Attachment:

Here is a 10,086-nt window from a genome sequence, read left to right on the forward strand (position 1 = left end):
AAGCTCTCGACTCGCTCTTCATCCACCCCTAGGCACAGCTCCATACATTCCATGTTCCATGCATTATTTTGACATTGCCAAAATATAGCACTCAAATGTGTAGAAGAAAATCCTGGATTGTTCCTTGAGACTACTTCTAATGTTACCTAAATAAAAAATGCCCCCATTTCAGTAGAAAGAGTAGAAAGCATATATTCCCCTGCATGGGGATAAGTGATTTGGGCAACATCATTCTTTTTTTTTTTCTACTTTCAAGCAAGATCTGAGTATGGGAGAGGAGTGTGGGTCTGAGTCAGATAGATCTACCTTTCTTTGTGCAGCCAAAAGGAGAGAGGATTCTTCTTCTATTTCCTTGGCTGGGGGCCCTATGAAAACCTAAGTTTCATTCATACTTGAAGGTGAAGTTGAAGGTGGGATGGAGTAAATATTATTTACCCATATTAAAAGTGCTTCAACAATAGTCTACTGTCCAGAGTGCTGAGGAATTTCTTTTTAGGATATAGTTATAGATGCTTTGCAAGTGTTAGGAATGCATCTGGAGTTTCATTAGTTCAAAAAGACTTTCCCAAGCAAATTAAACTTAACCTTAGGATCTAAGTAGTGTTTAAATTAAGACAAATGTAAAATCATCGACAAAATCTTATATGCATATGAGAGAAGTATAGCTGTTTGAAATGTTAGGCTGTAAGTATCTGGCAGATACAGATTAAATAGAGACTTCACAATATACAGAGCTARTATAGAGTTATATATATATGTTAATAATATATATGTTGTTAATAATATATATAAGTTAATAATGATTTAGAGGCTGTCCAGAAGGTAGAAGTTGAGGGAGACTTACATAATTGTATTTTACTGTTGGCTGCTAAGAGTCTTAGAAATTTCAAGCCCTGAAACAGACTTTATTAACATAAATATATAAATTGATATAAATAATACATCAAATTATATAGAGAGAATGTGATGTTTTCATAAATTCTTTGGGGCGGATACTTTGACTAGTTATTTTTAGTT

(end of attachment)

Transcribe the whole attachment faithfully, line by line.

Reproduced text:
Here is a 10,086-nt window from a genome sequence, read left to right on the forward strand (position 1 = left end):
AAGCTCTCGACTCGCTCTTCATCCACCCCTAGGCACAGCTCCATACATTCCATGTTCCATGCATTATTTTGACATTGCCAAAATATAGCACTCAAATGTGTAGAAGAAAATCCTGGATTGTTCCTTGAGACTACTTCTAATGTTACCTAAATAAAAAATGCCCCCATTTCAGTAGAAAGAGTAGAAAGCATATATTCCCCTGCATGGGGATAAGTGATTTGGGCAACATCATTCTTTTTTTTTTTCTACTTTCAAGCAAGATCTGAGTATGGGAGAGGAGTGTGGGTCTGAGTCAGATAGATCTACCTTTCTTTGTGCAGCCAAAAGGAGAGAGGATTCTTCTTCTATTTCCTTGGCTGGGGGCCCTATGAAAACCTAAGTTTCATTCATACTTGAAGGTGAAGTTGAAGGTGGGATGGAGTAAATATTATTTACCCATATTAAAAGTGCTTCAACAATAGTCTACTGTCCAGAGTGCTGAGGAATTTCTTTTTAGGATATAGTTATAGATGCTTTGCAAGTGTTAGGAATGCATCTGGAGTTTCATTAGTTCAAAAAGACTTTCCCAAGCAAATTAAACTTAACCTTAGGATCTAAGTAGTGTTTAAATTAAGACAAATGTAAAATCATCGACAAAATCTTATATGCATATGAGAGAAGTATAGCTGTTTGAAATGTTAGGCTGTAAGTATCTGGCAGATACAGATTAAATAGAGACTTCACAATATACAGAGCTARTATAGAGTTATATATATATGTTAATAATATATATGTTGTTAATAATATATATAAGTTAATAATGATTTAGAGGCTGTCCAGAAGGTAGAAGTTGAGGGAGACTTACATAATTGTATTTTACTGTTGGCTGCTAAGAGTCTTAGAAATTTCAAGCCCTGAAACAGACTTTATTAACATAAATATATAAATTGATATAAATAATACATCAAATTATATAGAGAGAATGTGATGTTTTCATAAATTCTTTGGGGCGGATACTTTGACTAGTTATTTTTAGTT